• Tough Love: Justified and deconstructed. An ardent believer in Social Darwinism, the king frequently lets his sons mistreat each other so that they'll come to accept that Might Makes Right. It actually leaves most of them, including Hans, to be emotionally stunted to the point many of them become psychologically miserable.
  • Training from Hell: Deconstructed. Subjecting his sons to a ruthlessly inhumane training program from a young age that desensitizes them to violence, the king wants to mold them in his image and force-feeds them his Social Darwinist worldview, while any son straying from this must be punished harshly. The harsh methods he uses in raising his sons this way leaves the entire family miserable.
  • The Unfettered: Nothing checks him, be it abusing his family or brutally oppressing his subjects.
  • The Unfought: Is still in power at the end of book and has not even met Anna, Elsa or Kristoff.
  • Unnamed Parent: Hans likely got his surname from his father. Outside of this, we never learn what the king's first name is.
  • Vile Villain, Saccharine Show: Even though he's only appeared so far in a retelling of the original film aimed at older audiences, he's a much darker character and more vile villain than is typical for the Frozen franchise. An abusive, evil dictator who makes even the worst Disney villains look tame compared to him, he stands out in a franchise of tie-in stories usually focused on such light-hearted concepts such as searching for Christmas traditions, a birthday celebration, and learning the identity of a secret admirer.
  • Villain of Another Story: The king is a cruel man who abuses his sons into becoming devoted yes-men, treats his family with complete indifference, uses brute force to collect taxes, and subjects citizens to unspecified punishments for criticizing him. The majority of A Frozen Heart focuses on covering the same plot as the original Frozen movie, though, so the king ends up being a minor character.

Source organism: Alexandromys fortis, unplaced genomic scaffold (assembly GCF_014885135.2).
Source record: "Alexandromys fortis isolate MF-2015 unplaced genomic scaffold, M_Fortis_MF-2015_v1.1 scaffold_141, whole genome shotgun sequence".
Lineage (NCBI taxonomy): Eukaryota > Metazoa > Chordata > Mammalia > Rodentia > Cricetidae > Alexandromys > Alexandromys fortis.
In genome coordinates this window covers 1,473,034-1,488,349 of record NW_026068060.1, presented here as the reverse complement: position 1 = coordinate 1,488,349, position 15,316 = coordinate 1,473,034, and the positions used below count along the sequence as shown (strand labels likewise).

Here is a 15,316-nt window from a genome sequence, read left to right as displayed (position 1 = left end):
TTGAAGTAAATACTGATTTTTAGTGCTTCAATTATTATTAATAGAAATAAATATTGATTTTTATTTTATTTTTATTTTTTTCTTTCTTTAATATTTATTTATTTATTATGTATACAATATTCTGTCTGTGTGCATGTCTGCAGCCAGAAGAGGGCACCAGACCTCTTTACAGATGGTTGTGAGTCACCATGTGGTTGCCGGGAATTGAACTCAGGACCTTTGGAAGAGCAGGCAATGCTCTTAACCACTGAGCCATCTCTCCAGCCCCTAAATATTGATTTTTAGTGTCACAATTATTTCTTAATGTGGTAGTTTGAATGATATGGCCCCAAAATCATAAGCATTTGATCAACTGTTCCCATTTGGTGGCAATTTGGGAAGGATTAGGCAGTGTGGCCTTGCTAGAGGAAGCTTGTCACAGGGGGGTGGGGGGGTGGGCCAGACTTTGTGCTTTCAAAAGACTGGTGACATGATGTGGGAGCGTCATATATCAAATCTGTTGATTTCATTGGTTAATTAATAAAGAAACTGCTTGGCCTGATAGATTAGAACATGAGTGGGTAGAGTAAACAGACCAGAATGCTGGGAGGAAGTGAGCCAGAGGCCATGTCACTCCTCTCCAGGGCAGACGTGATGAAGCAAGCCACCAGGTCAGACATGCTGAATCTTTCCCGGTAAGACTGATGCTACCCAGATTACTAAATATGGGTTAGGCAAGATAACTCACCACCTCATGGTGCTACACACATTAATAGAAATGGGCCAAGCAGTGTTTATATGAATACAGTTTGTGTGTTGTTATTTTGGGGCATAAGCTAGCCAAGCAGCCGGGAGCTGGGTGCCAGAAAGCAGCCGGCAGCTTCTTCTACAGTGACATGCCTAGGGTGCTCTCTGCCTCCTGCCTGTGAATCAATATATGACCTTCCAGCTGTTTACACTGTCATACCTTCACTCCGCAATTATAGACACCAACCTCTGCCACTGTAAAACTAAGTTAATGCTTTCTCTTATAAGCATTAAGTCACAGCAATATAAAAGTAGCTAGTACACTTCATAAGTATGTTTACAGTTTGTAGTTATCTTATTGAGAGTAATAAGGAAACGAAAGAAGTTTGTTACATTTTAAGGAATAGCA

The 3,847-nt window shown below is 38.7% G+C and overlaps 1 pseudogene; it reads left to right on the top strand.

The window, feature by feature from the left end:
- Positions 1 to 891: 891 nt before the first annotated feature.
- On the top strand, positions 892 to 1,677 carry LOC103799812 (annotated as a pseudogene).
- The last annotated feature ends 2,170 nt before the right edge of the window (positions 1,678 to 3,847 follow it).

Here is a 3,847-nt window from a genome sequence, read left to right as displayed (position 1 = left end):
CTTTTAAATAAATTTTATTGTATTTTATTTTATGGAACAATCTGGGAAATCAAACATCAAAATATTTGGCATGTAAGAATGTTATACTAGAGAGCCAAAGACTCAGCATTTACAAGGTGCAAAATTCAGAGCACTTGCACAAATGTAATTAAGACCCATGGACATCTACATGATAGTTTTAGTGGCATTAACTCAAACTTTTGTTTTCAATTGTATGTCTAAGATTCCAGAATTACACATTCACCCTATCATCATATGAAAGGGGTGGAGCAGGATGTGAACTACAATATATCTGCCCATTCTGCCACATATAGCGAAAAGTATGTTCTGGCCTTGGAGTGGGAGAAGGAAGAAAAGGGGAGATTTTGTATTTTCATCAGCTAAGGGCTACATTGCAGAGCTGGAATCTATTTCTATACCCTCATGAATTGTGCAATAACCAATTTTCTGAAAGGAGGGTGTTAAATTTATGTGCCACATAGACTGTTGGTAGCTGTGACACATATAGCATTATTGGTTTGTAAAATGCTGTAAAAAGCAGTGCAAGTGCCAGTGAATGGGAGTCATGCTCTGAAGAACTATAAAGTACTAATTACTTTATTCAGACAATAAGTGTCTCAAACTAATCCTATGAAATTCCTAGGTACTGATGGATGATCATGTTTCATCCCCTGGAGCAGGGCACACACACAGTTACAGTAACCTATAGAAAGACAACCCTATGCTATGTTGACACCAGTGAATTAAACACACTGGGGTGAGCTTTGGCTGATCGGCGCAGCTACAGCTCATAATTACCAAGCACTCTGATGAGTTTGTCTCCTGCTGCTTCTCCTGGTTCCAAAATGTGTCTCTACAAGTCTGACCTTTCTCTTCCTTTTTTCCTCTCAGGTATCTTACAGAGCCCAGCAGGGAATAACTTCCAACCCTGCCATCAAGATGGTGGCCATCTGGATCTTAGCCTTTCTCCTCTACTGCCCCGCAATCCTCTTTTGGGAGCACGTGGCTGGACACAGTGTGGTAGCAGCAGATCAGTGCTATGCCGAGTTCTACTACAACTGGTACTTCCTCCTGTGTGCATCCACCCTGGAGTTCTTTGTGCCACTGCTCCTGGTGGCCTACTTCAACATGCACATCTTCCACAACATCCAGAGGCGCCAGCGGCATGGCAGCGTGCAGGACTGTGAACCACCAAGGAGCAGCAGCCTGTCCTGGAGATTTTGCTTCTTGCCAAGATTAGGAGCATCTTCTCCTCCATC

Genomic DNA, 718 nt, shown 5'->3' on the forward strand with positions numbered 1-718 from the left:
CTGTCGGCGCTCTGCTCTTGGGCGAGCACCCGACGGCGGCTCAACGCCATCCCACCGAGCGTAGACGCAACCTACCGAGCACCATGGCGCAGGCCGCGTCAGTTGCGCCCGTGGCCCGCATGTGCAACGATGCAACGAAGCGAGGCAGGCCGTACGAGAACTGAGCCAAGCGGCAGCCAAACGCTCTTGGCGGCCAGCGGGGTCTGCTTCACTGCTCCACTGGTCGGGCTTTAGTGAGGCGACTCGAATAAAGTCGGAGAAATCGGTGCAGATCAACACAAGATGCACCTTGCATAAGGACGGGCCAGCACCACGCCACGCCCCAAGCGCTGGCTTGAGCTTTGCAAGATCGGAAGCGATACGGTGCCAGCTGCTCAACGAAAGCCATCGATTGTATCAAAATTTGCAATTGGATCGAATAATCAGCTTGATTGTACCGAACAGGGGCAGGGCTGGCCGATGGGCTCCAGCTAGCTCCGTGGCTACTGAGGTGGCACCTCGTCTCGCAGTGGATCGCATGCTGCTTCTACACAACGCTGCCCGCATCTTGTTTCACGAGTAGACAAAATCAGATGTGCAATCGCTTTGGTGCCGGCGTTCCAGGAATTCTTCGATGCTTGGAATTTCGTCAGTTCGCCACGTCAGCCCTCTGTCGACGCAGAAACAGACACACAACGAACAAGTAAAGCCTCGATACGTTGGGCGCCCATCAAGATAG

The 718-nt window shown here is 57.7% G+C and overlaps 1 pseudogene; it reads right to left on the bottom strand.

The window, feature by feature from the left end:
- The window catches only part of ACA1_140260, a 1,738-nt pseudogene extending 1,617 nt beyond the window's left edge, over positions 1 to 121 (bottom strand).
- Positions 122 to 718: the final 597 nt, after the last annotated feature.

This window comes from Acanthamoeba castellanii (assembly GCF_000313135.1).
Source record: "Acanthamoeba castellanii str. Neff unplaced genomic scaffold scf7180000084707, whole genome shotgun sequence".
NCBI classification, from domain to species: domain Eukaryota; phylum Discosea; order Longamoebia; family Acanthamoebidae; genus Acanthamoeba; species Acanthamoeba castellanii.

• Why Couldn't You Be Different?: The king often claims that Hans should "learn a thing or two" from his older brothers, chiding him for not fighting back at their taunts.
  • Yank the Dog's Chain: After 3 years of Hans being his right-hand man, the king gives him permission to visit Arendelle for Elsa's coronation. At first it seems Hans has finally earned his father's trust and respect, but then, the king immediately orders him to come back as soon as the party is over so that Hans can babysit his brothers' children. This shows that despite what Hans did for him, the king only barely trusts him and still limits his freedom.

    The Queen 

The ruling queen of the Southern Isles and the mother of Prince Hans.

  • The Alcoholic: Hans notes that his mother copes with her abusive spouse with wine.
  • Broken Bird: Being physically frail and married to an apathetic man who's indifferent to her, she copes with her unhappy marriage by drinking wine. She also can only acknowledge Hans with weak smiles, and is forced to watch her husband abuse their sons as the years went by.